Call for abstracts for the Social Neuroendocrinology Preconference at HBES 2019

We are delighted to offer the Connecting Minds in Social Neuroendocrinology and Evolution preconference again at HBES 2019 in Boston!

This preconference meeting is an opportunity to connect new and established researchers who are investigating the social influences and effects of both endogenous and exogenous hormones in the context of human evolution.

The preconference event will take place on the morning of Wednesday May 29th, before HBES begins. This event will include short DataBlitz presentations with a focus on preliminary data, plenary talks from researchers in the field, and a networking lunch open to all attendees.

We are pleased to announce two plenary speakers presenting at this event:

Dr Jon Maner, from the department of Psychology at Florida State University

Dr Patty Kuo, from the department of Psychology at the University of Notre Dame

If you are interested in presenting in our DataBlitz session, please submit an abstract for consideration by April 20th (abstract decisions announced May 3rd). These brief talks open to all, but are particularly encouraged from undergraduate/postgraduate students or postdoctoral researchers. DataBlitz talks should emphasize new and/or preliminary research findings.

Please contact Amanda Hahn ( or Jaime Palmer-Hague ( with any questions regarding this event or for late registration.

Evolutionary Development Pre-Conference at SRCD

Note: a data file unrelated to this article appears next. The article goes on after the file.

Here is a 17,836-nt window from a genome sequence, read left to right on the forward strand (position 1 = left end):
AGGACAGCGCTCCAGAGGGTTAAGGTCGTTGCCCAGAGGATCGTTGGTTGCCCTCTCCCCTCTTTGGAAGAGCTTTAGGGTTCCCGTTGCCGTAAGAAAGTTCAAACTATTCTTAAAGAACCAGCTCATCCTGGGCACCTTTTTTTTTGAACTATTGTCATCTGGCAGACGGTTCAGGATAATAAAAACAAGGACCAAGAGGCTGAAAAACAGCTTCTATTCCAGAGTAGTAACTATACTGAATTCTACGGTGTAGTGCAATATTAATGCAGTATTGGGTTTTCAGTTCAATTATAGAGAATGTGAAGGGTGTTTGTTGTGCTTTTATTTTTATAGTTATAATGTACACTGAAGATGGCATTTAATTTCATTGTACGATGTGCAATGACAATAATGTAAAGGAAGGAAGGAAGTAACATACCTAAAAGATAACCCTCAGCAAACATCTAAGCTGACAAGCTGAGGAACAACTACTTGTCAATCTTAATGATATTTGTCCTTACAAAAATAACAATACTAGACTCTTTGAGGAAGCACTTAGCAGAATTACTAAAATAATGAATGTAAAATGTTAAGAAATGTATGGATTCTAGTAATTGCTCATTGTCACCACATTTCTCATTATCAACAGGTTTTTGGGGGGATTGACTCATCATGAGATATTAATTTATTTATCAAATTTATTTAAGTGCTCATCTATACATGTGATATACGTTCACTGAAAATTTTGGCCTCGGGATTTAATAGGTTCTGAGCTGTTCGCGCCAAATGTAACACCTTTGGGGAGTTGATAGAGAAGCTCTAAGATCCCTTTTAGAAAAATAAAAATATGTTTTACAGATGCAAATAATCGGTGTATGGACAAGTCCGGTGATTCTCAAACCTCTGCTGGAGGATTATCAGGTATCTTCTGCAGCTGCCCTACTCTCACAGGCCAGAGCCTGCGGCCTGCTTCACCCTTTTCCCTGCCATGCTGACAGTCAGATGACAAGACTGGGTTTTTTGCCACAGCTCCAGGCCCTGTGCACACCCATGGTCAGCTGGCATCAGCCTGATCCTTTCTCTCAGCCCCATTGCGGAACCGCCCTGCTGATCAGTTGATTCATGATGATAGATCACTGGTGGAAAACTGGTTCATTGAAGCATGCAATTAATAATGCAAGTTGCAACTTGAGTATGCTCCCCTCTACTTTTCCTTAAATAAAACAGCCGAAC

Evolutionary Development Pre-conference at the 2019 meeting of the Society for Research in Child Development! 

The Evolutionary Development Pre-conference will serve as a forum for exposing SRCD members to an explicitly evolutionary-oriented approach, highlighting research from a broad range of fields such as, anthropology, ecology, and biology—fields for which many members of SRCD have limited exposure.

This pre-conference will feature speakers from a range of disciplines and career stages, and will focus on research on life history strategy and the evolutionary importance of unpredictable and adverse early environments on development. After the presentations, the chairs will lead a structured discussion on implications of this research for policy and treatment as well as directions for future research.

Speakers Include: 

Andrew Dismukes, Penn State University
Sarah Hill, Texas Christian University
Gabriel Schlomer, University at Albany, SUNY
Sarah Hartman, University of California, Davis

Registration for the preconference is $20 for faculty (all ranks) and $1 for trainees (students and post-docs).

You can register here:

31st Annual Human Behavior & Evolution Society meeting – Boston Deadlines!

The abstract submission deadline for HBES 2019 is Feb 22nd. Click here to link directly to the submission page.

Also, early-bird registration ends on Feb 28th. After the 28th, prices will increase. Register now!

See you in Boston!